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Internet Delivered Treatment for generalized Anxiety symptoms in students
ISRCTN ISRCTN16303842
DOI 10.1186/ISRCTN16303842
ClinicalTrials.gov identifier
EudraCT number
Public title Internet Delivered Treatment for generalized Anxiety symptoms in students
Scientific title Internet-Delivered Treatment for generalized Anxiety symptoms in routine care: Protocol for a randomized controlled trial
Acronym IDTA
Serial number at source N/A
Study hypothesis High levels of anxiety disorders have been reported in third level students, affecting 25-30% of this population. In Ireland clinical anxiety has been reported at 36% and clinical stress at 30% of the adult student population. Given the presence of elevated levels of psychopathology (anxiety, stress, depression) in the student population there is a need for interventions. Current psychological services are overstretched and many barriers, such as costs, and personal stigma, exist that prevent people seeking help when they need it. These together with external circumstances such as the reintroduction of college fees places great demands on students to do well. Brief psychological interventions, particularly Cognitive Behavior Therapy (CBT), have demonstrated their efficacy and have the potential to significantly reduce the burden of anxiety disorders. One potential avenue for research and development is that of delivering low-intensity interventions online. Students are a computer literate group and high users of the internet and related tools. The bulk of the evidence-base for the efficacy and effectiveness of low-intensity internet-delivered treatments for anxiety has been established through research trials although some research from service-based settings exist. Based on the success that has been achieved with supported online treatments we hypothesize that participants in the trial will demonstrate significant decreases in anxiety symptoms post-intervention and a corresponding positive change in quality of life. The current study seeks to make a contribution to understanding the relevance of a low-intensity internet-delivered treatment for anxiety in a service-based naturalistic setting in Ireland.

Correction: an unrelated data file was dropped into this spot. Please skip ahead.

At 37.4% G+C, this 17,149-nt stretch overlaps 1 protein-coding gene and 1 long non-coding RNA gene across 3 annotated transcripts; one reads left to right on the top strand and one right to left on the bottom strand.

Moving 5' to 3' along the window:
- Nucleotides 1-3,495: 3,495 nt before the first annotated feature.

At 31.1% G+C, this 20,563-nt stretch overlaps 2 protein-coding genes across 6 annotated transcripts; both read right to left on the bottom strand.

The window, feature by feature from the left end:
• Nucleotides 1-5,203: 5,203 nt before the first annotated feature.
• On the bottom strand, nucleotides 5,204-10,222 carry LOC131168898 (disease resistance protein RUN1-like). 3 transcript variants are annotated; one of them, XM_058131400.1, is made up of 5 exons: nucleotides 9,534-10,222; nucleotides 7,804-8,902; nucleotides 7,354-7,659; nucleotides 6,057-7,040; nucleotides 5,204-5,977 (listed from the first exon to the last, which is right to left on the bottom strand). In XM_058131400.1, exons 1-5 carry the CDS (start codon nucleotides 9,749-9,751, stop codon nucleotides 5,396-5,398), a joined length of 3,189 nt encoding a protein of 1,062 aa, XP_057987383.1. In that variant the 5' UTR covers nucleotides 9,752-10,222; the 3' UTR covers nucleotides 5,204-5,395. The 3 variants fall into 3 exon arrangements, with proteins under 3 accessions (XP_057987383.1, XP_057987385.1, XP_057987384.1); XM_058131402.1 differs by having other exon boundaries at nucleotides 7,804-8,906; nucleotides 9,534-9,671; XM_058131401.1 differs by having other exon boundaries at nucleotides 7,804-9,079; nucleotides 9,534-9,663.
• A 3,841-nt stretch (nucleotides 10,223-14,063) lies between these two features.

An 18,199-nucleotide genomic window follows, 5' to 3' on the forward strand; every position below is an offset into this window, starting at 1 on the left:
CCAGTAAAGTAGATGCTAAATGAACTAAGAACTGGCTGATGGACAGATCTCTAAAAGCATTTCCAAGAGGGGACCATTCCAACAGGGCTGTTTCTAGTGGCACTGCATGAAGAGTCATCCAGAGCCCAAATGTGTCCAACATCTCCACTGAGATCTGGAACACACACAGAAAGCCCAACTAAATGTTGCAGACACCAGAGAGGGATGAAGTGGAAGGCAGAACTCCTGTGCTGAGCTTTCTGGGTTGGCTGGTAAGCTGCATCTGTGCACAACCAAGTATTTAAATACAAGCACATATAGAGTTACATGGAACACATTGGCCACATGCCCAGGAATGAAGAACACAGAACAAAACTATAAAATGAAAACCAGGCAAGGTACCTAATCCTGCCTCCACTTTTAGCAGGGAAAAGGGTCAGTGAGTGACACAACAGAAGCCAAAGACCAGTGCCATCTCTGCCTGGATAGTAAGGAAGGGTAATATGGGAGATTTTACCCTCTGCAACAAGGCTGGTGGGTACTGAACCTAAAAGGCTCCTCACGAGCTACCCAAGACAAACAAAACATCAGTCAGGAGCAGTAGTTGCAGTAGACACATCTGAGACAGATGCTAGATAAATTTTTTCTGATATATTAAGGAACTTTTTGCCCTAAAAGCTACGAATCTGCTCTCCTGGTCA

Lay summary Background and study aims
The percentage of the world population affected with anxiety disorders is considered to be high, affecting about 14% of the population of Europe each year. High levels of anxiety disorders have been reported in third level students, affecting 25-30% of this population. In the adult student population in Ireland, 36% suffer from anxiety and 30% from stress. The transition and management of academic demands at third level places great pressures upon students. These together with external circumstances such as the increase in the student monetary contribution to third level places demands on students to do well. The absence of resources can often mean that many do not seek treatment, which can lead to failure and dropout that can negatively impact on their future performance and self-image. Other factors that delay access include, for instance, a lack of trained professionals, personal stigma and waiting lists. Anxiety disorders can be treated successfully, and brief forms of cognitive behaviour therapy have been recommended. One possibility is to deliver low-intensity interventions online. Internet use in Ireland is high and young adults are regular users. Therefore, the current study seeks to investigate the effectiveness of an online self-administered treatment for generalized anxiety, with support.